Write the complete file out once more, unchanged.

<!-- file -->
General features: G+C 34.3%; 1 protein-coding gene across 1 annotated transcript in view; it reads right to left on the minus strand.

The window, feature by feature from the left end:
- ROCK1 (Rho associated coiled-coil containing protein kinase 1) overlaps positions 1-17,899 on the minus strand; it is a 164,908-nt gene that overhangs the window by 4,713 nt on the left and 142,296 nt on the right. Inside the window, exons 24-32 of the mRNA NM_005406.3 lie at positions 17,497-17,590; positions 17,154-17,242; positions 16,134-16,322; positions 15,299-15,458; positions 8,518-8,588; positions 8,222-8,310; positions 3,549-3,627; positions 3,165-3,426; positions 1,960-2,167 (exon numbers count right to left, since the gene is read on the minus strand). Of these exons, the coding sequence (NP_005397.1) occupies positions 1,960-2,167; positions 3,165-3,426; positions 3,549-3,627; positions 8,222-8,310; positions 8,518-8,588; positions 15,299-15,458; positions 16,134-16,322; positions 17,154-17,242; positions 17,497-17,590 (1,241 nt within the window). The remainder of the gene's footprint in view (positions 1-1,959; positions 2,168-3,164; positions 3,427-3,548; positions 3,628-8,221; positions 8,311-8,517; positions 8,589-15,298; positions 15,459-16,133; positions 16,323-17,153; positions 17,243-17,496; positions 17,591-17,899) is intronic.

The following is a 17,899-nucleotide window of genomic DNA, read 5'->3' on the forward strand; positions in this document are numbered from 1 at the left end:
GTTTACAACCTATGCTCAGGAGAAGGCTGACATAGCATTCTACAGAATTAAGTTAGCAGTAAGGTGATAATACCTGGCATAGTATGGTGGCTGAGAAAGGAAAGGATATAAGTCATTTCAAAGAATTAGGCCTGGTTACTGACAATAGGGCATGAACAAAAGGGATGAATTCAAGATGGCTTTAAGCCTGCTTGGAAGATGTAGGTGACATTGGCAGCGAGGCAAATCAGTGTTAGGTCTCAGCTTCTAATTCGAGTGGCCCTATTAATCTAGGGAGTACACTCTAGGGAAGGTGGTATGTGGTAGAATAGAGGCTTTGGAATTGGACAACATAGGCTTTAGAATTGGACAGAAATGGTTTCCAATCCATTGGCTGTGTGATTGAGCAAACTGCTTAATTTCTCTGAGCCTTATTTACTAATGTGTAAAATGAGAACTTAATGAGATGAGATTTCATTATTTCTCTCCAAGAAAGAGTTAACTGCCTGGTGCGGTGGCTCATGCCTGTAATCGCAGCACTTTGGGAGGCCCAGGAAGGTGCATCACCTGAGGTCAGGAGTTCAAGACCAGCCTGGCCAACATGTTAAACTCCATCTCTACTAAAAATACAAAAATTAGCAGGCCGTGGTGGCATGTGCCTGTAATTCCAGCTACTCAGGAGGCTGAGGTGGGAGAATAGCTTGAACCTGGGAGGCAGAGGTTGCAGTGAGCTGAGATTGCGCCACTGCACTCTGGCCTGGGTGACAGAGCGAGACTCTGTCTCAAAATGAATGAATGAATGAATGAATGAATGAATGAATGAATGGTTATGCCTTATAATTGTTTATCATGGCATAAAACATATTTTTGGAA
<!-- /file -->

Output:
General features: G+C 34.3%; 1 protein-coding gene across 1 annotated transcript in view; it reads right to left on the minus strand.

The window, feature by feature from the left end:
- ROCK1 (Rho associated coiled-coil containing protein kinase 1) overlaps positions 1-17,899 on the minus strand; it is a 164,908-nt gene that overhangs the window by 4,713 nt on the left and 142,296 nt on the right. Inside the window, exons 24-32 of the mRNA NM_005406.3 lie at positions 17,497-17,590; positions 17,154-17,242; positions 16,134-16,322; positions 15,299-15,458; positions 8,518-8,588; positions 8,222-8,310; positions 3,549-3,627; positions 3,165-3,426; positions 1,960-2,167 (exon numbers count right to left, since the gene is read on the minus strand). Of these exons, the coding sequence (NP_005397.1) occupies positions 1,960-2,167; positions 3,165-3,426; positions 3,549-3,627; positions 8,222-8,310; positions 8,518-8,588; positions 15,299-15,458; positions 16,134-16,322; positions 17,154-17,242; positions 17,497-17,590 (1,241 nt within the window). The remainder of the gene's footprint in view (positions 1-1,959; positions 2,168-3,164; positions 3,427-3,548; positions 3,628-8,221; positions 8,311-8,517; positions 8,589-15,298; positions 15,459-16,133; positions 16,323-17,153; positions 17,243-17,496; positions 17,591-17,899) is intronic.

The following is a 17,899-nucleotide window of genomic DNA, read 5'->3' on the forward strand; positions in this document are numbered from 1 at the left end:
GTTTACAACCTATGCTCAGGAGAAGGCTGACATAGCATTCTACAGAATTAAGTTAGCAGTAAGGTGATAATACCTGGCATAGTATGGTGGCTGAGAAAGGAAAGGATATAAGTCATTTCAAAGAATTAGGCCTGGTTACTGACAATAGGGCATGAACAAAAGGGATGAATTCAAGATGGCTTTAAGCCTGCTTGGAAGATGTAGGTGACATTGGCAGCGAGGCAAATCAGTGTTAGGTCTCAGCTTCTAATTCGAGTGGCCCTATTAATCTAGGGAGTACACTCTAGGGAAGGTGGTATGTGGTAGAATAGAGGCTTTGGAATTGGACAACATAGGCTTTAGAATTGGACAGAAATGGTTTCCAATCCATTGGCTGTGTGATTGAGCAAACTGCTTAATTTCTCTGAGCCTTATTTACTAATGTGTAAAATGAGAACTTAATGAGATGAGATTTCATTATTTCTCTCCAAGAAAGAGTTAACTGCCTGGTGCGGTGGCTCATGCCTGTAATCGCAGCACTTTGGGAGGCCCAGGAAGGTGCATCACCTGAGGTCAGGAGTTCAAGACCAGCCTGGCCAACATGTTAAACTCCATCTCTACTAAAAATACAAAAATTAGCAGGCCGTGGTGGCATGTGCCTGTAATTCCAGCTACTCAGGAGGCTGAGGTGGGAGAATAGCTTGAACCTGGGAGGCAGAGGTTGCAGTGAGCTGAGATTGCGCCACTGCACTCTGGCCTGGGTGACAGAGCGAGACTCTGTCTCAAAATGAATGAATGAATGAATGAATGAATGAATGAATGAATGGTTATGCCTTATAATTGTTTATCATGGCATAAAACATATTTTTGGAA